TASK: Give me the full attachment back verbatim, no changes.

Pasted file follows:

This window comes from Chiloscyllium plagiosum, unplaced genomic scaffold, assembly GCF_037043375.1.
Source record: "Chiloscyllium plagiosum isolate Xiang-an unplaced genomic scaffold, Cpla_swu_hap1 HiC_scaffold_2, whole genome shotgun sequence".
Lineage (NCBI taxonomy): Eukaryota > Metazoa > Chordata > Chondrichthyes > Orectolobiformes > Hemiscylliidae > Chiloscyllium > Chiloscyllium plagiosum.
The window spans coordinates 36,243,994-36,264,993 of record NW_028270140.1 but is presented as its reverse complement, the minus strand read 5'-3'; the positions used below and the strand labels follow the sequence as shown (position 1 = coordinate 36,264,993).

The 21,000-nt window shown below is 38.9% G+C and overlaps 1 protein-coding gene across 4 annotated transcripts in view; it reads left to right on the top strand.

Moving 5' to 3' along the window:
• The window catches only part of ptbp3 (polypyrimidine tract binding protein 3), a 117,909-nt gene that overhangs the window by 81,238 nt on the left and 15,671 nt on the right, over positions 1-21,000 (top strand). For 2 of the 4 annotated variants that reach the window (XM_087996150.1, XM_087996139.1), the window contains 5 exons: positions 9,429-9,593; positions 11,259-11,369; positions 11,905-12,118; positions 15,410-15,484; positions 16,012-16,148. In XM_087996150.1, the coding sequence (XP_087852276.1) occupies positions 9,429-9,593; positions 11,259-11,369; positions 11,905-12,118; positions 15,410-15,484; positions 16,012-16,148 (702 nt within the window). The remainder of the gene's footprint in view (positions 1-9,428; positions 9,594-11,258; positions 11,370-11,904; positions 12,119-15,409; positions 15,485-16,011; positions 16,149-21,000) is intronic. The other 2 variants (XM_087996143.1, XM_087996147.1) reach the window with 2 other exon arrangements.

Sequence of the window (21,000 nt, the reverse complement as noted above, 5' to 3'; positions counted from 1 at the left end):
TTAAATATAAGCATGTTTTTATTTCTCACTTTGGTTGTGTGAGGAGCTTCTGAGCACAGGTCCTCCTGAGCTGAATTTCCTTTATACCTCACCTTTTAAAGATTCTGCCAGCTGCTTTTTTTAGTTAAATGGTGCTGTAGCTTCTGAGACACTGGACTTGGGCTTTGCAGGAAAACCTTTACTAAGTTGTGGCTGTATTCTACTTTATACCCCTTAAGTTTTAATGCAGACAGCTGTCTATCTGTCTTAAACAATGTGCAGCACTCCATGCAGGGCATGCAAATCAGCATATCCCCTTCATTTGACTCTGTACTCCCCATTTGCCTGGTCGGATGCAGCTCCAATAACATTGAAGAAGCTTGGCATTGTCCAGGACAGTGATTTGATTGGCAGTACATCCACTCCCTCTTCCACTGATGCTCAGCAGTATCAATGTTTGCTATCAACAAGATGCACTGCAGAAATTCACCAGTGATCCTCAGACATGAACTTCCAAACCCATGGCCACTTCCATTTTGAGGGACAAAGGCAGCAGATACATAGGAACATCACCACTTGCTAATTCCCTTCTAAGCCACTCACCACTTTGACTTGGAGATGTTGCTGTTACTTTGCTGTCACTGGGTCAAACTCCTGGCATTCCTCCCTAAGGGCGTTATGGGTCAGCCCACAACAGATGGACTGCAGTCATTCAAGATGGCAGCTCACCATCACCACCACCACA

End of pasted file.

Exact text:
This window comes from Chiloscyllium plagiosum, unplaced genomic scaffold, assembly GCF_037043375.1.
Source record: "Chiloscyllium plagiosum isolate Xiang-an unplaced genomic scaffold, Cpla_swu_hap1 HiC_scaffold_2, whole genome shotgun sequence".
Lineage (NCBI taxonomy): Eukaryota > Metazoa > Chordata > Chondrichthyes > Orectolobiformes > Hemiscylliidae > Chiloscyllium > Chiloscyllium plagiosum.
The window spans coordinates 36,243,994-36,264,993 of record NW_028270140.1 but is presented as its reverse complement, the minus strand read 5'-3'; the positions used below and the strand labels follow the sequence as shown (position 1 = coordinate 36,264,993).

The 21,000-nt window shown below is 38.9% G+C and overlaps 1 protein-coding gene across 4 annotated transcripts in view; it reads left to right on the top strand.

Moving 5' to 3' along the window:
• The window catches only part of ptbp3 (polypyrimidine tract binding protein 3), a 117,909-nt gene that overhangs the window by 81,238 nt on the left and 15,671 nt on the right, over positions 1-21,000 (top strand). For 2 of the 4 annotated variants that reach the window (XM_087996150.1, XM_087996139.1), the window contains 5 exons: positions 9,429-9,593; positions 11,259-11,369; positions 11,905-12,118; positions 15,410-15,484; positions 16,012-16,148. In XM_087996150.1, the coding sequence (XP_087852276.1) occupies positions 9,429-9,593; positions 11,259-11,369; positions 11,905-12,118; positions 15,410-15,484; positions 16,012-16,148 (702 nt within the window). The remainder of the gene's footprint in view (positions 1-9,428; positions 9,594-11,258; positions 11,370-11,904; positions 12,119-15,409; positions 15,485-16,011; positions 16,149-21,000) is intronic. The other 2 variants (XM_087996143.1, XM_087996147.1) reach the window with 2 other exon arrangements.

Sequence of the window (21,000 nt, the reverse complement as noted above, 5' to 3'; positions counted from 1 at the left end):
TTAAATATAAGCATGTTTTTATTTCTCACTTTGGTTGTGTGAGGAGCTTCTGAGCACAGGTCCTCCTGAGCTGAATTTCCTTTATACCTCACCTTTTAAAGATTCTGCCAGCTGCTTTTTTTAGTTAAATGGTGCTGTAGCTTCTGAGACACTGGACTTGGGCTTTGCAGGAAAACCTTTACTAAGTTGTGGCTGTATTCTACTTTATACCCCTTAAGTTTTAATGCAGACAGCTGTCTATCTGTCTTAAACAATGTGCAGCACTCCATGCAGGGCATGCAAATCAGCATATCCCCTTCATTTGACTCTGTACTCCCCATTTGCCTGGTCGGATGCAGCTCCAATAACATTGAAGAAGCTTGGCATTGTCCAGGACAGTGATTTGATTGGCAGTACATCCACTCCCTCTTCCACTGATGCTCAGCAGTATCAATGTTTGCTATCAACAAGATGCACTGCAGAAATTCACCAGTGATCCTCAGACATGAACTTCCAAACCCATGGCCACTTCCATTTTGAGGGACAAAGGCAGCAGATACATAGGAACATCACCACTTGCTAATTCCCTTCTAAGCCACTCACCACTTTGACTTGGAGATGTTGCTGTTACTTTGCTGTCACTGGGTCAAACTCCTGGCATTCCTCCCTAAGGGCGTTATGGGTCAGCCCACAACAGATGGACTGCAGTCATTCAAGATGGCAGCTCACCATCACCACCACCACA